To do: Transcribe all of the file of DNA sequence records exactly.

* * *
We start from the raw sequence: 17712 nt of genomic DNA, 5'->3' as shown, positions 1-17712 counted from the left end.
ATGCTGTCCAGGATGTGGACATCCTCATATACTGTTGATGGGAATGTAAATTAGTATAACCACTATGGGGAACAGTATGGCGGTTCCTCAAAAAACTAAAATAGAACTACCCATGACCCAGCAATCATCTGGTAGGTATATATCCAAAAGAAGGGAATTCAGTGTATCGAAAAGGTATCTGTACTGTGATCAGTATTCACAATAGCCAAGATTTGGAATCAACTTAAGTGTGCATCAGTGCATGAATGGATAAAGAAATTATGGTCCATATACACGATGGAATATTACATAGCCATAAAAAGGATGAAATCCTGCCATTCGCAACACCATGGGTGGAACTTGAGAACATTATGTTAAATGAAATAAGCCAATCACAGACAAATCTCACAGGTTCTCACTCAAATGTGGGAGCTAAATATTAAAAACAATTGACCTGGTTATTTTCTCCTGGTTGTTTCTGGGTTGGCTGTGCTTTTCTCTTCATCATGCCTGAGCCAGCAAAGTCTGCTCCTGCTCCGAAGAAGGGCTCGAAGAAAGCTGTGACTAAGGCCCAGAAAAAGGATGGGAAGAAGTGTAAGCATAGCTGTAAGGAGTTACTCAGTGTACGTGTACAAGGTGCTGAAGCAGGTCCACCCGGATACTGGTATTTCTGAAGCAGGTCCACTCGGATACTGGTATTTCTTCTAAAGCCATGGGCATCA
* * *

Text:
We start from the raw sequence: 17712 nt of genomic DNA, 5'->3' as shown, positions 1-17712 counted from the left end.
ATGCTGTCCAGGATGTGGACATCCTCATATACTGTTGATGGGAATGTAAATTAGTATAACCACTATGGGGAACAGTATGGCGGTTCCTCAAAAAACTAAAATAGAACTACCCATGACCCAGCAATCATCTGGTAGGTATATATCCAAAAGAAGGGAATTCAGTGTATCGAAAAGGTATCTGTACTGTGATCAGTATTCACAATAGCCAAGATTTGGAATCAACTTAAGTGTGCATCAGTGCATGAATGGATAAAGAAATTATGGTCCATATACACGATGGAATATTACATAGCCATAAAAAGGATGAAATCCTGCCATTCGCAACACCATGGGTGGAACTTGAGAACATTATGTTAAATGAAATAAGCCAATCACAGACAAATCTCACAGGTTCTCACTCAAATGTGGGAGCTAAATATTAAAAACAATTGACCTGGTTATTTTCTCCTGGTTGTTTCTGGGTTGGCTGTGCTTTTCTCTTCATCATGCCTGAGCCAGCAAAGTCTGCTCCTGCTCCGAAGAAGGGCTCGAAGAAAGCTGTGACTAAGGCCCAGAAAAAGGATGGGAAGAAGTGTAAGCATAGCTGTAAGGAGTTACTCAGTGTACGTGTACAAGGTGCTGAAGCAGGTCCACCCGGATACTGGTATTTCTGAAGCAGGTCCACTCGGATACTGGTATTTCTTCTAAAGCCATGGGCATCA